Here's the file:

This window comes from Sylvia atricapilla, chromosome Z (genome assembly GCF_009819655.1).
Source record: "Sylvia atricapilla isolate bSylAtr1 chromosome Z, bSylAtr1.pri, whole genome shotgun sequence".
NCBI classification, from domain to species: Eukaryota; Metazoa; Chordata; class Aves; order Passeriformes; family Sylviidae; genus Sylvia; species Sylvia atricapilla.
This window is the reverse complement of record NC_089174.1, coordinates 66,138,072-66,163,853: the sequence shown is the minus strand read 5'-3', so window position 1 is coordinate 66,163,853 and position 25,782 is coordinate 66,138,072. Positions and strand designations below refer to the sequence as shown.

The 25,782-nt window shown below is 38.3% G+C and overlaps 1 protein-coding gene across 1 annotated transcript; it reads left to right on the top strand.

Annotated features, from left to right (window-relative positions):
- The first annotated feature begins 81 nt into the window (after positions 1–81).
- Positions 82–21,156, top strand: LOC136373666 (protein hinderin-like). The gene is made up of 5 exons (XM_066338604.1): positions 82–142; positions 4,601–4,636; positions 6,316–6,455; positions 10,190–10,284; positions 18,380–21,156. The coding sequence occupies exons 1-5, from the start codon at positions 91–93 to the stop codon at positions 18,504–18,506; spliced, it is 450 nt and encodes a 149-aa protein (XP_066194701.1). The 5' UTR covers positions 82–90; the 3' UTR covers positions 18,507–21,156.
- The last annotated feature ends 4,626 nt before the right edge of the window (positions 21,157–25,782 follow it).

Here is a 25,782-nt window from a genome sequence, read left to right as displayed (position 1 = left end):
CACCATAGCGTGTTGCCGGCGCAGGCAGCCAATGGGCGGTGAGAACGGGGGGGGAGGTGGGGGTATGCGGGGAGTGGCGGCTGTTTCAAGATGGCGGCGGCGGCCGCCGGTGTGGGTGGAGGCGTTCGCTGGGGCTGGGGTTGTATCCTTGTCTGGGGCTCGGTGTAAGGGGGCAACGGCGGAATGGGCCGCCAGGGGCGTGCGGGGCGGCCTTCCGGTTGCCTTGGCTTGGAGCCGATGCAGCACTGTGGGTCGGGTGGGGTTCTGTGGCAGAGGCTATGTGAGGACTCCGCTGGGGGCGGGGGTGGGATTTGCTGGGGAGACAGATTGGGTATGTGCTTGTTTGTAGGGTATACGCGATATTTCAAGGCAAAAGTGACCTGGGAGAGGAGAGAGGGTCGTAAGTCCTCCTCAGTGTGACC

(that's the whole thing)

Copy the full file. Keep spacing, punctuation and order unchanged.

This window comes from Sylvia atricapilla, chromosome Z (genome assembly GCF_009819655.1).
Source record: "Sylvia atricapilla isolate bSylAtr1 chromosome Z, bSylAtr1.pri, whole genome shotgun sequence".
NCBI classification, from domain to species: Eukaryota; Metazoa; Chordata; class Aves; order Passeriformes; family Sylviidae; genus Sylvia; species Sylvia atricapilla.
This window is the reverse complement of record NC_089174.1, coordinates 66,138,072-66,163,853: the sequence shown is the minus strand read 5'-3', so window position 1 is coordinate 66,163,853 and position 25,782 is coordinate 66,138,072. Positions and strand designations below refer to the sequence as shown.

The 25,782-nt window shown below is 38.3% G+C and overlaps 1 protein-coding gene across 1 annotated transcript; it reads left to right on the top strand.

Annotated features, from left to right (window-relative positions):
- The first annotated feature begins 81 nt into the window (after positions 1–81).
- Positions 82–21,156, top strand: LOC136373666 (protein hinderin-like). The gene is made up of 5 exons (XM_066338604.1): positions 82–142; positions 4,601–4,636; positions 6,316–6,455; positions 10,190–10,284; positions 18,380–21,156. The coding sequence occupies exons 1-5, from the start codon at positions 91–93 to the stop codon at positions 18,504–18,506; spliced, it is 450 nt and encodes a 149-aa protein (XP_066194701.1). The 5' UTR covers positions 82–90; the 3' UTR covers positions 18,507–21,156.
- The last annotated feature ends 4,626 nt before the right edge of the window (positions 21,157–25,782 follow it).

Here is a 25,782-nt window from a genome sequence, read left to right as displayed (position 1 = left end):
CACCATAGCGTGTTGCCGGCGCAGGCAGCCAATGGGCGGTGAGAACGGGGGGGGAGGTGGGGGTATGCGGGGAGTGGCGGCTGTTTCAAGATGGCGGCGGCGGCCGCCGGTGTGGGTGGAGGCGTTCGCTGGGGCTGGGGTTGTATCCTTGTCTGGGGCTCGGTGTAAGGGGGCAACGGCGGAATGGGCCGCCAGGGGCGTGCGGGGCGGCCTTCCGGTTGCCTTGGCTTGGAGCCGATGCAGCACTGTGGGTCGGGTGGGGTTCTGTGGCAGAGGCTATGTGAGGACTCCGCTGGGGGCGGGGGTGGGATTTGCTGGGGAGACAGATTGGGTATGTGCTTGTTTGTAGGGTATACGCGATATTTCAAGGCAAAAGTGACCTGGGAGAGGAGAGAGGGTCGTAAGTCCTCCTCAGTGTGACC